Switching to a Cash Practice
Beecher, Lee H., Clinical Psychiatry News
I have been in solo psychiatric private practice for 33 years and continue to truly enjoy my work. But the stress level was building because of reimbursement realities and administrative hassles, so in the fall of 2005, after a lot of thought, I opted out of all health plan and insurance provider agreements.
I now ask my patients, including those on Medicare, to pay at the time of service in my office. My administrative assistant then promptly sends insurance forms to the patient's health plan(s) so that enrollees are directly reimbursed.
Making the decision to change to a cash practice was not easy. I was afraid about losing access to patients and disrupting the care of my established patients, since most parties rely on employer-based or government health care coverage. Nonetheless, in 2005, the future looked grim for my private medical practice, given the mounting administrative costs of chasing insurance payments coupled with diminishing payments for psychiatric services.
A little more than a year later, the good news is that the switch to a cash medical practice has worked. I now have no accounts receivable for patient care rendered. And patients have been surprisingly receptive to a cash medical practice model as well. They tell me that they are now actually getting better customer service and prompt payments from their insurance companies. As before, patients get timely administrative and clinical support from my office to provide insurance company documentation and challenge benefits denials.
Some patients, armed with their health insurance contracts, enlist support from their employer's human resources department to clarify and receive their contracted mental health coverage.
Patients also like the privacy and confidentiality safeguards of a cash practice because I don't share details of their psychiatric care sessions with their insurers. I consult patients before disclosing any information about their care to any outside party, and the patient or the patient's legal representative and I discuss the details of any proposed information disclosures in advance of release. By moving the insurer out of the consulting room, I am now accountable to my patients, rather than to the insurer, and am an effective advocate in helping my patients obtain payments for their covered psychiatric services.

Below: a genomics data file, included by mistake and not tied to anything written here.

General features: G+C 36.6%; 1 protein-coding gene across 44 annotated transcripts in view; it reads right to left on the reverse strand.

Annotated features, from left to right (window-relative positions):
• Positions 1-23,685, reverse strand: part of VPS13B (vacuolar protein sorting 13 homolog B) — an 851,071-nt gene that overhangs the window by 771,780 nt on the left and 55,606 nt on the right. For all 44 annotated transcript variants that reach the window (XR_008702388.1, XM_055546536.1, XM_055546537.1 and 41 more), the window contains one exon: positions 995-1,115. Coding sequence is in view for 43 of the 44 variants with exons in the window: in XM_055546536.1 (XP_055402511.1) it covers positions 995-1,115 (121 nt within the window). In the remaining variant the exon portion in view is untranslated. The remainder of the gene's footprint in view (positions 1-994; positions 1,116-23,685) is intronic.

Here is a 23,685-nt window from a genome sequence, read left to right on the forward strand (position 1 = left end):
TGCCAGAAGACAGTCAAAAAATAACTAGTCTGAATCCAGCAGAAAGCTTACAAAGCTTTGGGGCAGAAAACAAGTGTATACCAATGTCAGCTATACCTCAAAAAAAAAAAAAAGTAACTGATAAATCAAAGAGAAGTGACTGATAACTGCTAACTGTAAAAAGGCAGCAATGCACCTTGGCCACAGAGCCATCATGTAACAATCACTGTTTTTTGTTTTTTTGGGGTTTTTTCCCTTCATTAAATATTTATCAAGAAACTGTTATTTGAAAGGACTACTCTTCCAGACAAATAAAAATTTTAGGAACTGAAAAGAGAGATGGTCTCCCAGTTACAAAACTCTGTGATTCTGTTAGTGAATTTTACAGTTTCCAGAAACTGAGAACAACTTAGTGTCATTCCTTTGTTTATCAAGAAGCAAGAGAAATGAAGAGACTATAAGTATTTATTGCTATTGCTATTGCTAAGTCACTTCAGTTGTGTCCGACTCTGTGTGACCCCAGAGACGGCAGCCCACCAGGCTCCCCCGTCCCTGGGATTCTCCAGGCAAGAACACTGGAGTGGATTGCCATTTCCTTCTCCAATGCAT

One of the main reasons behind my decision to switch to a cash-only practice was the continuing decline in reimbursement for my professional services. Mental health coverage has lost ground relative to coverage for medical-surgical care over the past decade. Health care premium costs to employers (which are passed on to patients) have increased an average of 10% a year for the past decade, while mental health benefits have slipped from 7.5% of annual health care spending in 1975 to less than 3% in 2004, according to the Hay Group and the American Psychiatric Association.
How have the cuts been implemented? The instruments of cutting mental health payments in Minnesota, for example, for both private insurance enrollees and Medicaid patients, are behavioral health "carve-outs," which are mental health services that are administered and funded separately from general health care services. Such carve-outs separate budgets and payments for mental health from general medical services, and restrict and manage mental health provider networks to cut costs.
Behavioral carve-outs have also severed intraprofessional communications and care continuity among a patient's health care professionals, and between hospital and outpatient mental health clinicians. In addition to disrupting care continuity, behavioral carve-outs and their parent insurance company organizations define the reimbursable scope of practice for psychiatrists, psychologists, social workers, alcohol/drug counselors, and mental health nurses by judging "medical necessity" for mental health services. …